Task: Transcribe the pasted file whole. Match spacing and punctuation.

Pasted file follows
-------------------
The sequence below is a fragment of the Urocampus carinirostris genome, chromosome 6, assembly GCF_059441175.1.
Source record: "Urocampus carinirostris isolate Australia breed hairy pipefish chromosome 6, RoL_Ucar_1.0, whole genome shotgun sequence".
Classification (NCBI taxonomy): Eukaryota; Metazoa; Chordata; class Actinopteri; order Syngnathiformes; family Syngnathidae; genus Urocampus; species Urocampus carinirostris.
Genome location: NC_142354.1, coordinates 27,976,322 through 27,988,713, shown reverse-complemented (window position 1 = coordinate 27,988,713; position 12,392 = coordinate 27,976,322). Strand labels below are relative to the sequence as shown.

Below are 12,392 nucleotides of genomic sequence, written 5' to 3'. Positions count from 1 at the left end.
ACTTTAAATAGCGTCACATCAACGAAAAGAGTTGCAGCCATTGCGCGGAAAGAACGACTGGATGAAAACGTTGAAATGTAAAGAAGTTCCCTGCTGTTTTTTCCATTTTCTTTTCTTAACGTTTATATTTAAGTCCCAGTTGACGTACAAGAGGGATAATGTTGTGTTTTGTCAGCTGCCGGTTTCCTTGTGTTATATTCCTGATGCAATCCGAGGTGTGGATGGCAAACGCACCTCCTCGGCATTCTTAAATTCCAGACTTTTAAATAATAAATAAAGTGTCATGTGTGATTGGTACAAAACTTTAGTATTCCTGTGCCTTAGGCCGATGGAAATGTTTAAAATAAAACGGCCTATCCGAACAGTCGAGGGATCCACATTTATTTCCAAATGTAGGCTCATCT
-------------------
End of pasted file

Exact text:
The sequence below is a fragment of the Urocampus carinirostris genome, chromosome 6, assembly GCF_059441175.1.
Source record: "Urocampus carinirostris isolate Australia breed hairy pipefish chromosome 6, RoL_Ucar_1.0, whole genome shotgun sequence".
Classification (NCBI taxonomy): Eukaryota; Metazoa; Chordata; class Actinopteri; order Syngnathiformes; family Syngnathidae; genus Urocampus; species Urocampus carinirostris.
Genome location: NC_142354.1, coordinates 27,976,322 through 27,988,713, shown reverse-complemented (window position 1 = coordinate 27,988,713; position 12,392 = coordinate 27,976,322). Strand labels below are relative to the sequence as shown.

Below are 12,392 nucleotides of genomic sequence, written 5' to 3'. Positions count from 1 at the left end.
ACTTTAAATAGCGTCACATCAACGAAAAGAGTTGCAGCCATTGCGCGGAAAGAACGACTGGATGAAAACGTTGAAATGTAAAGAAGTTCCCTGCTGTTTTTTCCATTTTCTTTTCTTAACGTTTATATTTAAGTCCCAGTTGACGTACAAGAGGGATAATGTTGTGTTTTGTCAGCTGCCGGTTTCCTTGTGTTATATTCCTGATGCAATCCGAGGTGTGGATGGCAAACGCACCTCCTCGGCATTCTTAAATTCCAGACTTTTAAATAATAAATAAAGTGTCATGTGTGATTGGTACAAAACTTTAGTATTCCTGTGCCTTAGGCCGATGGAAATGTTTAAAATAAAACGGCCTATCCGAACAGTCGAGGGATCCACATTTATTTCCAAATGTAGGCTCATCT